January and New Year is inevitably a time of reflection. This year, I’m mindful, still in the midst of Covid-19, of the resilience of those working in the dementia care sector.
As we reflect on the challenging events of the past year and look to the future, I contemplate the phoenix rising from the ashes.
Over the years, I have met many dementia care-workers and been struck how seemingly overwhelming events in their life (relationship-breakdown, loss, grief, rejection, miscarriage, personal physical or psychological ill-health) have increased their capacity to empathise with people with dementia and their families.
Few of us go through life without experiencing such hardships. In their midst, we may feel that such challenges are insurmountable or endless. This is when our personal sense of resilience and innate coping skills are most needed.
On a personal level, it was in January 1990 that I took an HIV test. It subsequently proved HIV-positive, and I was advised that I may not live more than six months. Those were different times, with no effective treatments available.
My life changed utterly, I gave up my dream of an acting career, my mother rejected me for the rest of her life, and by the age of 25 over 50 of my friends had died. However, I drew resilience from somewhere within and have survived 32 years, despite the odds.
I write this because, I believe that all of us have the capacity to draw on our inner-strength. To deal with what Shakespeare called “the slings and arrows of outrageous fortune.”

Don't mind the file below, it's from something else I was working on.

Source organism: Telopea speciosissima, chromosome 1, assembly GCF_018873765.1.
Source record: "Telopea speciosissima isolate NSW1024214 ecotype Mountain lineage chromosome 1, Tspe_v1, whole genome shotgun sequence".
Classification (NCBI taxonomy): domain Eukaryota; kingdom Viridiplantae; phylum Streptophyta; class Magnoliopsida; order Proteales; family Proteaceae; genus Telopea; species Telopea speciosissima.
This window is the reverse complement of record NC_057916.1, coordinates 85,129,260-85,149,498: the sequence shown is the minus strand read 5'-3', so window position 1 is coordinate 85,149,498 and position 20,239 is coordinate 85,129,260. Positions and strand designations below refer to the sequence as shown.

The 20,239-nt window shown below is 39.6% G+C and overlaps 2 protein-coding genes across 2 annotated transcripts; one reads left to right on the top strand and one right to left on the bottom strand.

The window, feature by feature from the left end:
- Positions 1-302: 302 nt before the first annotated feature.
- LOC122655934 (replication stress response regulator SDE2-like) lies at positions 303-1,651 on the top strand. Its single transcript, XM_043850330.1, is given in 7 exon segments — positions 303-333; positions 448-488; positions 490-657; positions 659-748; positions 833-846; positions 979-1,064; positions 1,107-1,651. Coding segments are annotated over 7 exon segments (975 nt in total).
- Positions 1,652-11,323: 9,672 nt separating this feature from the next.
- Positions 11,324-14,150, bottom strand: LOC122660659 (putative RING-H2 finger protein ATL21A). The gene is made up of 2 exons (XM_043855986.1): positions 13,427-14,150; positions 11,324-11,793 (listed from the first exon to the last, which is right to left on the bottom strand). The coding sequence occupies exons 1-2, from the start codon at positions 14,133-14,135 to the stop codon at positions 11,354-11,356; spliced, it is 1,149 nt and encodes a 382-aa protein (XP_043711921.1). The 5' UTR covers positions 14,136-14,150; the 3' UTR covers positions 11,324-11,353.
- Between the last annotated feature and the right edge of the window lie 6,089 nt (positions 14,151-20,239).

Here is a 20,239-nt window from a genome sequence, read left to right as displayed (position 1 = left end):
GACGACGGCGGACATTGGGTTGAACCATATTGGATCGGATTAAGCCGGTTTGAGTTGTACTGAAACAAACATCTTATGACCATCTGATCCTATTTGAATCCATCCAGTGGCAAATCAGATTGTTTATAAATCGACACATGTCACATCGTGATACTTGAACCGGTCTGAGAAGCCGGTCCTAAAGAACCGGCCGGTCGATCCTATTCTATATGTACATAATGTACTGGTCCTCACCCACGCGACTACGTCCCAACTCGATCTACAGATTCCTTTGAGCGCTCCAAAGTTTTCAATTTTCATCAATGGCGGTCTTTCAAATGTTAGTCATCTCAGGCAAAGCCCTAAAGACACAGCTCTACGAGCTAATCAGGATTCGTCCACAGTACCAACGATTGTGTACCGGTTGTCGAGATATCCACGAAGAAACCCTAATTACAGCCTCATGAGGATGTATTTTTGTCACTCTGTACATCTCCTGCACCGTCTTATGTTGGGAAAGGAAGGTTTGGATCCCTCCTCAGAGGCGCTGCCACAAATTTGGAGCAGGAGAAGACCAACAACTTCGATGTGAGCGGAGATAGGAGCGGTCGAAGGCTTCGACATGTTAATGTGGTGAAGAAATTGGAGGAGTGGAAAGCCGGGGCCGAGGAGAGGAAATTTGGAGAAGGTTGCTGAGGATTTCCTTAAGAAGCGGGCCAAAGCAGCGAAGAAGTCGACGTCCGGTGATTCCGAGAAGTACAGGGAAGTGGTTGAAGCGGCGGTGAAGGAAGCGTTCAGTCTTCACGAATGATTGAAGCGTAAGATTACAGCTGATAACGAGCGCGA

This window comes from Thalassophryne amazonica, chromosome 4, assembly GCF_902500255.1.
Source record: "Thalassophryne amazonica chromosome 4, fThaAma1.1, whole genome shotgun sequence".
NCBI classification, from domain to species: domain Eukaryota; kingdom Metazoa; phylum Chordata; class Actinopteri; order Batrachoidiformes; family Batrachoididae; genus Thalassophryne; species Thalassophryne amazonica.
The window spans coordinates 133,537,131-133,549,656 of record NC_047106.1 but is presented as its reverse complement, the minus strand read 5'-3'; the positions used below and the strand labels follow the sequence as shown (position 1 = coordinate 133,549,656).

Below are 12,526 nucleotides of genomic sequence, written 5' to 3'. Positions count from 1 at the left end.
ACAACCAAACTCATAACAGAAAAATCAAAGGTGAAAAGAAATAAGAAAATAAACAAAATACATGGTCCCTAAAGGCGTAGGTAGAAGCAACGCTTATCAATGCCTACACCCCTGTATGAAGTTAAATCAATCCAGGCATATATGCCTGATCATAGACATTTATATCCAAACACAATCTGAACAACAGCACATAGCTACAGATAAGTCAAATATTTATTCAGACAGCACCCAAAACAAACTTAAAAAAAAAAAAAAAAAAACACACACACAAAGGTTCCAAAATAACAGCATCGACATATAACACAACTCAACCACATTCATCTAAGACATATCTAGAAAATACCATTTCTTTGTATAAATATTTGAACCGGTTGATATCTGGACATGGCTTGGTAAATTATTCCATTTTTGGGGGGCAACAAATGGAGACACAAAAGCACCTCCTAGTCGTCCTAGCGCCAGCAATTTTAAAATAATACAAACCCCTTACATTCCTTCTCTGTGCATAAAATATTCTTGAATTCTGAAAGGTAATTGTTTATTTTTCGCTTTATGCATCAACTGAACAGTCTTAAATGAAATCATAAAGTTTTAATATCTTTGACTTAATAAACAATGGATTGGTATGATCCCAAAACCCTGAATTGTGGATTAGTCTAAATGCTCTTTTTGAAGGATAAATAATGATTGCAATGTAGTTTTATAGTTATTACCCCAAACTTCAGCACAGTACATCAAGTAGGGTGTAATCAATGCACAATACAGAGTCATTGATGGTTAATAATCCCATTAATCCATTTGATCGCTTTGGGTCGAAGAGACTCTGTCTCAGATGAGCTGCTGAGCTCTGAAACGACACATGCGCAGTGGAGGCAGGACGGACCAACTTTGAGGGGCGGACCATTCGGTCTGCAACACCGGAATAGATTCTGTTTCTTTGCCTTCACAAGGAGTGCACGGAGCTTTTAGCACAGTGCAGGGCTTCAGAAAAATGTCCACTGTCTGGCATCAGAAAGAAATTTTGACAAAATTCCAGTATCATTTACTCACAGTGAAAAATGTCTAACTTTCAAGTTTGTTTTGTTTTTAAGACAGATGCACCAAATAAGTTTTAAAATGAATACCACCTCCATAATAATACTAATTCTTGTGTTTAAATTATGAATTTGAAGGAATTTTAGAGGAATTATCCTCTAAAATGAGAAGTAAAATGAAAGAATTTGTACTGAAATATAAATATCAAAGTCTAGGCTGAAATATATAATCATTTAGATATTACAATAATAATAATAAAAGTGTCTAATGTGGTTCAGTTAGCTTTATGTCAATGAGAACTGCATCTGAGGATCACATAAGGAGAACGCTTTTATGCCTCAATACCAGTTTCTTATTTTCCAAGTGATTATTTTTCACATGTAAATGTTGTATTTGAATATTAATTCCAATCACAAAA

So, I invite you reader, to reflect on the life challenges you’ve faced and how, despite the odds, you got through them.
It is that same resilience that we need to draw upon while caring for people with dementia. Whether that be persevering to understand the feelings that the person may be trying to express or persevering to reach past dementia and truly communicate with them.
I remember being in a care home with a man with dementia, who also happened to be Welsh. Alone in the room, I kept trying to maintain eye contact with the man – talking about his soft-toy dragon (the national symbol of Wales) – which he held in his hands.
Not having success, I almost gave up. However, I kept drawing on my resilience and belief I could reach him. Reminiscing about Wales and awkwardly maintaining eye contact, I eventually broke through.
Suddenly, there was a glint in his eyes, he stroked my face and handed me his precious toy.
Later staff said: “Tom never lets anyone touch his dragon.”
I believe we are able reach every person with dementia. If we draw on our inner strength, our resilience and belief that we can overcome barriers and challenges.
As a new year begins, let’s remind ourselves of our capacity to break through.
When needed, we can all rise like a phoenix.